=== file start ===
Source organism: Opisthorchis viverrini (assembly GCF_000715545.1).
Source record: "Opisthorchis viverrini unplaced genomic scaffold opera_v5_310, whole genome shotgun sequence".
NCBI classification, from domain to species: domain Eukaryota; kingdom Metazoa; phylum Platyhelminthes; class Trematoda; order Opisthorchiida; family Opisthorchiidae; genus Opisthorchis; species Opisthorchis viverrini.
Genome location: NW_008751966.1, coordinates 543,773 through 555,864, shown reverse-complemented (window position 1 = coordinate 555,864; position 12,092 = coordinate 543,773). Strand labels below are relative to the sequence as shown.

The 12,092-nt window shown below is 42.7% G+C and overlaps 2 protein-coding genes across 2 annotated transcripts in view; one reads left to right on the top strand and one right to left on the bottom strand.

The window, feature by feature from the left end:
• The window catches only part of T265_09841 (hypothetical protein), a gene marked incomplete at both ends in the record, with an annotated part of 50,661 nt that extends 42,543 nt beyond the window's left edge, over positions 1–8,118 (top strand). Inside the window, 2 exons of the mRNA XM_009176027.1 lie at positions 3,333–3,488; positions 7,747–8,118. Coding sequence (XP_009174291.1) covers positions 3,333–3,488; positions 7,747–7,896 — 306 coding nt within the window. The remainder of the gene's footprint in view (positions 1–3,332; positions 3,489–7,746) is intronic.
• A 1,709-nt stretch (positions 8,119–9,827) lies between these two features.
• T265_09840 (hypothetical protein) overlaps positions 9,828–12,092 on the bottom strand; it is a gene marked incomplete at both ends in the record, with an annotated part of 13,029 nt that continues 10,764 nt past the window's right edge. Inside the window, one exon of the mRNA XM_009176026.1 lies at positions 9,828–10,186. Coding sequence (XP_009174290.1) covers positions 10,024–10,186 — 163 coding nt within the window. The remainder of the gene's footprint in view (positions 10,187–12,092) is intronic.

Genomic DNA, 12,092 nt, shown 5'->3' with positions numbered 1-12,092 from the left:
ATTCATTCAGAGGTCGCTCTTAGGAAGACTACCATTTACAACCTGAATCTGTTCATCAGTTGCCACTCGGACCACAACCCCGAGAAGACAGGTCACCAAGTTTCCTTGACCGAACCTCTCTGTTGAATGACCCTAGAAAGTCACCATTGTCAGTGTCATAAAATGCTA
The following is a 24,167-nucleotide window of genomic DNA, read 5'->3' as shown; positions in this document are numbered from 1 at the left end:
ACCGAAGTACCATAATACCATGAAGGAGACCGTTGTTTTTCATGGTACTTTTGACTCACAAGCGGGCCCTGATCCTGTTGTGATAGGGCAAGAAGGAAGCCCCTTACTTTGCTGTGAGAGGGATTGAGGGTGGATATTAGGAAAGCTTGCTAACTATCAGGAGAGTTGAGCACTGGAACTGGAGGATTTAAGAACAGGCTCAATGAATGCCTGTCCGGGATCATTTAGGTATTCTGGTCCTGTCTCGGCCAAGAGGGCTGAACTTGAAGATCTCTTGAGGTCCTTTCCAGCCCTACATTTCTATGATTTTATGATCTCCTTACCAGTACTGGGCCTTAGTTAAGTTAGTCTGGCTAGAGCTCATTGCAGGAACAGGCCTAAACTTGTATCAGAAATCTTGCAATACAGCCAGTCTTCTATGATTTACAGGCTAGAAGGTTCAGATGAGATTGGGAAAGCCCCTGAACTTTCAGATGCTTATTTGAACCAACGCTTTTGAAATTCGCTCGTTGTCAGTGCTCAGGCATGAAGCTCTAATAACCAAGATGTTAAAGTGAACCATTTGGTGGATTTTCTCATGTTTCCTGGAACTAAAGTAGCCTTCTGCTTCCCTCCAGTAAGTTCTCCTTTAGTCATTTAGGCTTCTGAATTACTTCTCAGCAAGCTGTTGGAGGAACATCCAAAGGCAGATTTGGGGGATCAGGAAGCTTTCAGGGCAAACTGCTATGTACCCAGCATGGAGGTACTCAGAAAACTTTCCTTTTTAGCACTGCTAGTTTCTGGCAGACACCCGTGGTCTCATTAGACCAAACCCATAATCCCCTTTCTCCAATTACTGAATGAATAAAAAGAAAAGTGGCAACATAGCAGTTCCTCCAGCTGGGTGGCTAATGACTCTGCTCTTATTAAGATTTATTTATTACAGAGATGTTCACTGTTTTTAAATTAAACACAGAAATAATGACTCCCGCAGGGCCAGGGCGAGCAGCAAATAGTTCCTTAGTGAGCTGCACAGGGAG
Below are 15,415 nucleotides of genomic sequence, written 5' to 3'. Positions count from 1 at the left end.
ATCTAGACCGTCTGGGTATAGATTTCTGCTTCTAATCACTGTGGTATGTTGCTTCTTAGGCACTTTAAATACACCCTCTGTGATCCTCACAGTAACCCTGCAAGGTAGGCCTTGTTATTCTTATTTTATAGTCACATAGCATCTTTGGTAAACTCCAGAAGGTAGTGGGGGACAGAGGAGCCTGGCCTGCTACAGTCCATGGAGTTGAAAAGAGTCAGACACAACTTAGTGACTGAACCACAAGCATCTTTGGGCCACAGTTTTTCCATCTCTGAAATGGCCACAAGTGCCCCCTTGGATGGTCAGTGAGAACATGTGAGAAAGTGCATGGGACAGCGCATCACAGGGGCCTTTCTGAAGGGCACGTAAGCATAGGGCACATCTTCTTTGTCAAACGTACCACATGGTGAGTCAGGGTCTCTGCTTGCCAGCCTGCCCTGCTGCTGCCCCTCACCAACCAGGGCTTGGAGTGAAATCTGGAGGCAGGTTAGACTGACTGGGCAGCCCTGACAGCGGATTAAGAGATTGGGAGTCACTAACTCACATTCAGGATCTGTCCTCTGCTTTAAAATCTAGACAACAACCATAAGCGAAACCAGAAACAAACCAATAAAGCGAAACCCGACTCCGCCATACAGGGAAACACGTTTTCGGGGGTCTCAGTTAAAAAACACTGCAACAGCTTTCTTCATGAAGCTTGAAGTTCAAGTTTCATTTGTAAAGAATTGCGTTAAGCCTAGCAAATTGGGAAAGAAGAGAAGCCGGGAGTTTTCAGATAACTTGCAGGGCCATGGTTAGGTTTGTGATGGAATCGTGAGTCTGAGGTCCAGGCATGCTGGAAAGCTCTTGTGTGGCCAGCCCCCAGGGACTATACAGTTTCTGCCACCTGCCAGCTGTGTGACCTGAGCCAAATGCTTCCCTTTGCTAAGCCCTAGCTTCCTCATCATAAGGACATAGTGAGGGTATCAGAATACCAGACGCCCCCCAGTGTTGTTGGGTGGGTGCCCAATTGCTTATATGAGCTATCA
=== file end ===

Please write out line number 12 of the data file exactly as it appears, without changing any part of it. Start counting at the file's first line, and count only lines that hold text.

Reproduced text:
The following is a 24,167-nucleotide window of genomic DNA, read 5'->3' as shown; positions in this document are numbered from 1 at the left end: